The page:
MARTIE: I just feel like any song we write or song that's given
to us we need to put our own stamp on it and it doesn't really come to life until we three sit around with a guitar and a
fiddle and a banjo or a dobro and make it our own. So when songwriter's try to make their demos sound what they think "chickish"
is, we tend to not be drawn to those songs. So a lot of demos we hear are so far from what we think the Dixie Chicks sound
like because that's how we get our vision and then we make it our own. And Ready To Run, when we first wrote it, there wasn't
all that fiddle stuff and the arrangement wasn't like that. The harmonies. We hadn't really thought about much of the harmony
potential and then we three get our heads together it just comes to life.
1. Ready To Run
MARTIE: Yeah, I was really offended being the fiddle player
and all. No, I mean why are they going to take the fiddle out when they're not gonna, the banjo is so much and the steel are
so much more country. And even, there's no way I would have agreed to it if they had taken anything out. Yeah, we want to
stay intact, ya know, the music we do. But also we're not gonna go out and promote ourselves as anything but a country act
because we know we're not. And it would just be silly and farfetched for us to think that we're anything but that. Natalie
has a great philosophy for that. Why don't you tell 'em.
NATALIE: We'd rather be the rock stars of country music than
the lame asses of rock music. (laughter from all 3 Chicks). Which is what we would be.
MARTIE: So we're flattered
that other formats would want to get a hold of our music but we'd appreciate it if they leave us as we are.
I think it was actually VH-1 that first wanted to run the video but they wanted to take all that stuff out and since then
they've come back with their tails between their legs and now they wanna play it the way it is.
2. If I Fall You're Going Down With Me
EMILY: Well, he did sweep me off my feet but he wouldn't, he
is a cowboy I guess. He grew up on a ranch and he knows how to do all that stuff. He's more of a singing cowboy these days.
We did sing it at my wedding, amongst other songs that we sang. When we go back and watch the wedding video we are soooo out
of tune because we had one too many that night. But it was so much fun and it was a great tribute. I thought it was a beautiful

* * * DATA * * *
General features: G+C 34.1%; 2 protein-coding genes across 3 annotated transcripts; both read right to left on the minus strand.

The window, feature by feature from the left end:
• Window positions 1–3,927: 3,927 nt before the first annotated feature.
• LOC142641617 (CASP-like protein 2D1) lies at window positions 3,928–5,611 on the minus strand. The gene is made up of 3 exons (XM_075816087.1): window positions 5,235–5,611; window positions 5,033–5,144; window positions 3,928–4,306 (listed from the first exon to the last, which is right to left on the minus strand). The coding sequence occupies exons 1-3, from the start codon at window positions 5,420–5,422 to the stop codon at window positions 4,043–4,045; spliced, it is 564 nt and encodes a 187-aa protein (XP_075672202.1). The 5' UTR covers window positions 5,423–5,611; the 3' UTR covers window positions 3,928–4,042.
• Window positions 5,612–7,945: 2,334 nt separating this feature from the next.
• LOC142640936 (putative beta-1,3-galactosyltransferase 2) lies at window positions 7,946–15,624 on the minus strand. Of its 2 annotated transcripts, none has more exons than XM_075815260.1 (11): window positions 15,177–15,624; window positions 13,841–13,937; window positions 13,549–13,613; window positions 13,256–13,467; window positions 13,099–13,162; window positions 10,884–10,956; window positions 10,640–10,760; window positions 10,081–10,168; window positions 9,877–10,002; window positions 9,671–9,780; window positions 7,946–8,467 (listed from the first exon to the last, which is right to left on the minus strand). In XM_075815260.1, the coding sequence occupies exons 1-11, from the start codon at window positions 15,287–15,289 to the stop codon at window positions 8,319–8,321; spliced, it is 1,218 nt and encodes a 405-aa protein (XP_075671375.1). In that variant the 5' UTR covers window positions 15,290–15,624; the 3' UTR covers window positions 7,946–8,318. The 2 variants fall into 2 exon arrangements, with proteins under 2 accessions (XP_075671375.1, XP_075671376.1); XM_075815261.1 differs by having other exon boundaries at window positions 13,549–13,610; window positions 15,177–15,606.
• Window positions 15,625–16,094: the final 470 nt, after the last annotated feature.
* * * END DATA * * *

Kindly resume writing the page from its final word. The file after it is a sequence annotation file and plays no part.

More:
song and I really wanted us to sing it for Charlie.
3. Cowboy Take Me Away
EMILY: I wouldn't say I'm surprised. I'm just happy that they're
getting it and we've been able to get such a young audience back into country music. I think that was getting lost there for
a little while. A lot of radio stations thank us for crossing, making that bridge crossover to the younger audience and I
think we're one of the few people that are doing it. It's kinda rewarding cause you see them out there and you can tell they're
probably not your typical country fan but they're there along with their parents watching the same act and I think it's something
that can kinda bring the two generations together.
4. Cold Day In July
NATALIE: I think with that and Sin Wagon, we definitely got
our evil side out. Which I think is okay for us to show that we have one cause everyone does. And we do both those songs in
the live show and they get a huge response and usually new songs that people have never heard don't get that great a response
unless they're familiar with them and for those to be songs in our show that just, ya know, is brand new to their ears. They're
freaking out and we laugh that the label is so worried about Sin Wagon and our manager said 'I can't believe they're so worried
about mattress dancing which could obviously just be kids jumping on the bed and we have a song about premeditated first degree
murder on our record'. But we just also want to point out it's not a man hating song. It's a wife beater hating song so there
is a difference in our minds.
5. Goodbye Earl
EMILY: Well, in September we're coming out on the cover of